Until we can come up with a easy to understand method of explaining this concept, /mnt is the easiest way to do things.  Yes there are some risks.  Are they likely? Probably not.  Are they possible? Yes  In my case, I didn't want any of the plex users in the house to be able to delete any media from the collection.  So I made the collection read-only.

 

 

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whoops!

 

if you had not mapped /mnt/user, and instead mapped /tv to /mnt/user/video/tv instead, wouldn't the same thing have happened (deleted the entire /tv directory)?

 

I mean, isn't the danger still there, just to a lesser degree by limiting the mapping?

 

Yeah, losing /mnt/user is MUCH worse than losing /mnt/user/video/tv, but still; either would be pretty bad if you'd released your mistake upon the world, right?

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whoops!

 

if you had not mapped /mnt/user, and instead mapped /tv to /mnt/user/video/tv instead, wouldn't the same thing have happened (deleted the entire /tv directory)?

 

I mean, isn't the danger still there, just to a lesser degree by limiting the mapping?

 

Yeah, losing /mnt/user is MUCH worse than losing /mnt/user/video/tv, but still; either would be pretty bad if you'd released your mistake upon the world, right?

 

not in my case, because i don't do any copy or moves in those kinds of folders (media, etc). but i've seen it in other containers.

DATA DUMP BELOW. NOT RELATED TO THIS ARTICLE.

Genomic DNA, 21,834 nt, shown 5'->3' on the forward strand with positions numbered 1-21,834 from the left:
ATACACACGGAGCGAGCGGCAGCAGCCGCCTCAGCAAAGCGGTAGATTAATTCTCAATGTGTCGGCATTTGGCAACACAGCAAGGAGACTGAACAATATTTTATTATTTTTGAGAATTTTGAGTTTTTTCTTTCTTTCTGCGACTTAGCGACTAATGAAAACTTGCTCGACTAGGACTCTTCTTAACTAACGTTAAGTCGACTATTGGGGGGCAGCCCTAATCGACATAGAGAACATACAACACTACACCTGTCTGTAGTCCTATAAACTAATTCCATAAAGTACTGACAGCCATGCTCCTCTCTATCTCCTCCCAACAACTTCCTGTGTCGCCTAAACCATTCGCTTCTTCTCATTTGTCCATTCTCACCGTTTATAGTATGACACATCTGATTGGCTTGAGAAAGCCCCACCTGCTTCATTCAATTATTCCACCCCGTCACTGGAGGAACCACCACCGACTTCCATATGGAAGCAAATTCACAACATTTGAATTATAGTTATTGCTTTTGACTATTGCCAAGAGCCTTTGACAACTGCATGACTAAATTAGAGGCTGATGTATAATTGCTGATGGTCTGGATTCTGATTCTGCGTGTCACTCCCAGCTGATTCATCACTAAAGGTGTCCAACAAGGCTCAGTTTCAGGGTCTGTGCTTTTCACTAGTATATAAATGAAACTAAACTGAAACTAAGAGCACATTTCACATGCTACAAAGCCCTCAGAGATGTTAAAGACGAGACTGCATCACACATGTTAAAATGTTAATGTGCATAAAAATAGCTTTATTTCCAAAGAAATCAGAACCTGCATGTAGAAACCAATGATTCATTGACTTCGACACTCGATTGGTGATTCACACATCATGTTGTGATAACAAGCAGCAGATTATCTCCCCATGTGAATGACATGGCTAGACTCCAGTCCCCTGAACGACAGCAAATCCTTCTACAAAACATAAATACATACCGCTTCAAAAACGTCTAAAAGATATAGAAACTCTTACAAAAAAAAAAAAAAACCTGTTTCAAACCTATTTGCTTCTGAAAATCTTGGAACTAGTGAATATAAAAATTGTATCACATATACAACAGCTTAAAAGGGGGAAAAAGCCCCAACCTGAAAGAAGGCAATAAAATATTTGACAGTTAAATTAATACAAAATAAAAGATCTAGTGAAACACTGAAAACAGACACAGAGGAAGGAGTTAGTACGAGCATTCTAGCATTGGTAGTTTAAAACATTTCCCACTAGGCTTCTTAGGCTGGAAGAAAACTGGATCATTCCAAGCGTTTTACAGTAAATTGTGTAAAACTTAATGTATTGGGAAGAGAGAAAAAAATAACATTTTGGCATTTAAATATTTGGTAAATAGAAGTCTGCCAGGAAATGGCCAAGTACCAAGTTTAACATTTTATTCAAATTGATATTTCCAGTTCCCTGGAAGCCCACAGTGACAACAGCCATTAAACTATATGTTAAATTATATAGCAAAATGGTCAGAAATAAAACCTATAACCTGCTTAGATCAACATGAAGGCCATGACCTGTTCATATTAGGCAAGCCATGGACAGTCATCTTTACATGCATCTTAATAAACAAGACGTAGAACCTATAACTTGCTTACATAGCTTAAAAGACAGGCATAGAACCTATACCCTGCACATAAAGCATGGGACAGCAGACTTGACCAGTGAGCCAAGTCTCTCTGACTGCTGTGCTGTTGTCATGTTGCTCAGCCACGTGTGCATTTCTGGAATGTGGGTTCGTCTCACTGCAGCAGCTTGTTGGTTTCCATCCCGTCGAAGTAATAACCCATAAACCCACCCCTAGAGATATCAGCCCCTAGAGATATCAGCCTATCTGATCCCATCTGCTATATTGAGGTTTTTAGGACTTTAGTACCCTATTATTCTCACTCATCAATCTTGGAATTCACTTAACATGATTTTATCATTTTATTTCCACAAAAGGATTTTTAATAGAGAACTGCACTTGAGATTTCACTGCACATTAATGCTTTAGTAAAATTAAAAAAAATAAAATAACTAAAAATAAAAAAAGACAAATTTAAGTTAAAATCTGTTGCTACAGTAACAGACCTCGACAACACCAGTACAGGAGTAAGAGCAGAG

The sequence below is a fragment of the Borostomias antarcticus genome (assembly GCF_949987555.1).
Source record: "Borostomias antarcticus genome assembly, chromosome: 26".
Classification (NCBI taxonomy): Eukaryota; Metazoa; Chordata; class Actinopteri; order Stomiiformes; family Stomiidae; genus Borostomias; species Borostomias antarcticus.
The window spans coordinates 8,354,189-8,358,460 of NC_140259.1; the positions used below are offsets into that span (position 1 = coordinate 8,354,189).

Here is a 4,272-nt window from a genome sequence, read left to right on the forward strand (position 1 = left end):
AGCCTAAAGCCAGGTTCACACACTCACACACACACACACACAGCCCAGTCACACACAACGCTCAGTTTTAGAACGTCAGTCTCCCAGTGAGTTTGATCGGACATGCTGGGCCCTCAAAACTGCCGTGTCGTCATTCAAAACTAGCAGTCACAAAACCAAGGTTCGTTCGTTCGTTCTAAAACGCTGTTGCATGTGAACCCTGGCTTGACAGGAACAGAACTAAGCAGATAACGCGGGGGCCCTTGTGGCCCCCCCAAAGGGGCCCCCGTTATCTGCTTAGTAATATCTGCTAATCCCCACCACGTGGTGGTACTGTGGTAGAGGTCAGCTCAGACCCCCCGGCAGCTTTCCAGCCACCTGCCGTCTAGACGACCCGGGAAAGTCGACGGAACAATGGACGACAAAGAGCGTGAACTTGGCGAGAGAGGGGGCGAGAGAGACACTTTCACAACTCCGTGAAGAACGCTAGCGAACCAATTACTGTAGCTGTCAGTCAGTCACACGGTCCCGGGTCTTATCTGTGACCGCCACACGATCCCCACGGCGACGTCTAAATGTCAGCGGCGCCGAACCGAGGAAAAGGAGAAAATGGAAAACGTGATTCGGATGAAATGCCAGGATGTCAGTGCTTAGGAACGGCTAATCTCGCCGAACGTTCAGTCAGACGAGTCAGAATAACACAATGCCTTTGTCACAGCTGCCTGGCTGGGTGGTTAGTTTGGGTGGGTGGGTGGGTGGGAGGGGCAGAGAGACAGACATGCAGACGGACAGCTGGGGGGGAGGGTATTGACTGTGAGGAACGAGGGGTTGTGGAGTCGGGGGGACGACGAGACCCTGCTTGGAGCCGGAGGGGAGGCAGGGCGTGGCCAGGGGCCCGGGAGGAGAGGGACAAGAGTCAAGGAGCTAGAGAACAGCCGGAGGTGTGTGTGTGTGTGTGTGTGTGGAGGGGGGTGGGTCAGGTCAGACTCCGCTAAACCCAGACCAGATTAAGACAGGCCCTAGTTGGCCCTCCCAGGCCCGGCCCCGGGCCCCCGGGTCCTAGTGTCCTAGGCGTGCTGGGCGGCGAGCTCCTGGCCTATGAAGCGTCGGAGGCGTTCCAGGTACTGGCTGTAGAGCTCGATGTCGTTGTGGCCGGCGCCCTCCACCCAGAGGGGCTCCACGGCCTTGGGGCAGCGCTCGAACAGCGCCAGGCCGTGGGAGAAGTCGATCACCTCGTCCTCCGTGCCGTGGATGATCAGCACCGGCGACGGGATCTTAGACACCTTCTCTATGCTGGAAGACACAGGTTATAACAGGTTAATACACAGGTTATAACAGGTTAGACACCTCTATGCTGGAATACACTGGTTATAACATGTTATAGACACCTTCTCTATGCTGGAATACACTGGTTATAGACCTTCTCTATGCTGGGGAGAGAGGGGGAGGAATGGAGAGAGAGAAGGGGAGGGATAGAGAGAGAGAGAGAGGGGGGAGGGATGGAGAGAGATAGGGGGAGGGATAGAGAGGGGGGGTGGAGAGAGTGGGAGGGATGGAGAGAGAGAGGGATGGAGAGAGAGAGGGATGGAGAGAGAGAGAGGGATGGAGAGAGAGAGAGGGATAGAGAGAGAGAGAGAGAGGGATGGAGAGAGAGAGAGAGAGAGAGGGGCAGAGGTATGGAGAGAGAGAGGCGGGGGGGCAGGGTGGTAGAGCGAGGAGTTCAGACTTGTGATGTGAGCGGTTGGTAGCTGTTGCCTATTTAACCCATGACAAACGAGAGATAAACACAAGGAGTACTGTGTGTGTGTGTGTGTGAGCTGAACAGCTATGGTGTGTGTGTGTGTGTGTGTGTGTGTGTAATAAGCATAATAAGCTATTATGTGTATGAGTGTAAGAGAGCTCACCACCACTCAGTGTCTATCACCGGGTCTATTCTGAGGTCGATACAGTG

one thing you absolutely have to bear in mind with pretty much most dockers is that they are root user, it's just not good in all kinds of ways to give a container that much access to /mnt/user

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whoops!

 

if you had not mapped /mnt/user, and instead mapped /tv to /mnt/user/video/tv instead, wouldn't the same thing have happened (deleted the entire /tv directory)?

 

I mean, isn't the danger still there, just to a lesser degree by limiting the mapping?

 

Yeah, losing /mnt/user is MUCH worse than losing /mnt/user/video/tv, but still; either would be pretty bad if you'd released your mistake upon the world, right?

The difference is permissions.  EG On my system, plex only has RO permissions (it doesn't need to write) to the media, and it does NOT have access to any of those "special" pictures of my wife (wouldn't want someone to accidentally view them now would we).  SAB only has RW access to downloads.  CP has RO permissions to media on one server, and RW to the other.

 

The thing is that I would think that most users have gone to the trouble of securing their shares.  User A only has access to certain shares.  User B can read some shares, write to others, User C we just don't trust at all and can only read and write his own personal share.  Setting up /mnt with something like plex for instance will automatically grant the docker container (and by extension the user using plex at the HTPC) full RW access to all of your shares (including the "special" pictures folder).